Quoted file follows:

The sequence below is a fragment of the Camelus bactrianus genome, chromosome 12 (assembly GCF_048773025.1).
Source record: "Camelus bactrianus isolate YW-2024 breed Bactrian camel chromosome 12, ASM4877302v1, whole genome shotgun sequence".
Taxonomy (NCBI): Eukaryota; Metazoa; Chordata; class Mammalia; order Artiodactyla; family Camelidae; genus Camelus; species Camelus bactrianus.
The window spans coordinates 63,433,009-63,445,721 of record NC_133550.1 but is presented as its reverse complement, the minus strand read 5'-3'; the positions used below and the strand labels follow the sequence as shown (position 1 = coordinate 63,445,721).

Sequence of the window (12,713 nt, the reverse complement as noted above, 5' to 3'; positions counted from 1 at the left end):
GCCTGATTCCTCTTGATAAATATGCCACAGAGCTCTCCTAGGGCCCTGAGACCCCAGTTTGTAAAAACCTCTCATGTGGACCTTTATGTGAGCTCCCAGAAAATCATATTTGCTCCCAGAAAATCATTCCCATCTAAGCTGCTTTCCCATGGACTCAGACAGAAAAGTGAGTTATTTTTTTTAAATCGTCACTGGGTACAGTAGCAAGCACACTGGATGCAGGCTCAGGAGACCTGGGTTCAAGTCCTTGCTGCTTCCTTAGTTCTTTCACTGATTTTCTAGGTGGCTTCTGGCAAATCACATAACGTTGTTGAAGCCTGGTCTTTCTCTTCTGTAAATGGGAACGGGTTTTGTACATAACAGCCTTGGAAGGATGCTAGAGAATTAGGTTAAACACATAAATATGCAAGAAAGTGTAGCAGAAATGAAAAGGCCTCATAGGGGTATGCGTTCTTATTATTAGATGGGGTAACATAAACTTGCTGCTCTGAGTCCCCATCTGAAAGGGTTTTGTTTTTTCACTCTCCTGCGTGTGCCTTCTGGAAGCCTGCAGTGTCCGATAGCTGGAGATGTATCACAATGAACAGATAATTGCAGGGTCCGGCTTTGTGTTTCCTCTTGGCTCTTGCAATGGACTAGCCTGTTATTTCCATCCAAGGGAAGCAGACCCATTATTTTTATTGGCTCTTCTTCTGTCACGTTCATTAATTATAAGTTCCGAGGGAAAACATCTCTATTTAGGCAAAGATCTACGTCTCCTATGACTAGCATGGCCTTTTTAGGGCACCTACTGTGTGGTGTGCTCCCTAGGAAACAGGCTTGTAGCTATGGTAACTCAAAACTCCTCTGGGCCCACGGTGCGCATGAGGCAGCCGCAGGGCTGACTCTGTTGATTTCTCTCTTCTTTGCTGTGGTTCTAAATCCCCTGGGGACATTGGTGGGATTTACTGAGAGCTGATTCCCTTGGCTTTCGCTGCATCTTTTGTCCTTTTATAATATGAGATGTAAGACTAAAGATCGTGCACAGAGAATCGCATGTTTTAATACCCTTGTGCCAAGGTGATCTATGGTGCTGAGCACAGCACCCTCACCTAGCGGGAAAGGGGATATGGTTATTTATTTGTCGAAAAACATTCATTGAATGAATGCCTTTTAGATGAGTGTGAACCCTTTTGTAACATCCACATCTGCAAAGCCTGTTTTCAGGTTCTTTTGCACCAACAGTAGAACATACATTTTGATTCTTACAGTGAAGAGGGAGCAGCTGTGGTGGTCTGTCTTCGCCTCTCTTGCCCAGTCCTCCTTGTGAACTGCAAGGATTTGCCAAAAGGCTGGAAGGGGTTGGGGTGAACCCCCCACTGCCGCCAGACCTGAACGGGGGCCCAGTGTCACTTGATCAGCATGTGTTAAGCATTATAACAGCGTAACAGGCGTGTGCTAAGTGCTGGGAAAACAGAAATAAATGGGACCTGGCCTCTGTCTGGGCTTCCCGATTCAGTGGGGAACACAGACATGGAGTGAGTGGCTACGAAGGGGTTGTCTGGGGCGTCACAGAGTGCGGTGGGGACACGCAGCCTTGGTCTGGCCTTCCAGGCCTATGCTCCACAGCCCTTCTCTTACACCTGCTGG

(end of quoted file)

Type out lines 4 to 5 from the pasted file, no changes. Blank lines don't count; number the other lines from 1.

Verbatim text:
The window spans coordinates 63,433,009-63,445,721 of record NC_133550.1 but is presented as its reverse complement, the minus strand read 5'-3'; the positions used below and the strand labels follow the sequence as shown (position 1 = coordinate 63,445,721).

Sequence of the window (12,713 nt, the reverse complement as noted above, 5' to 3'; positions counted from 1 at the left end):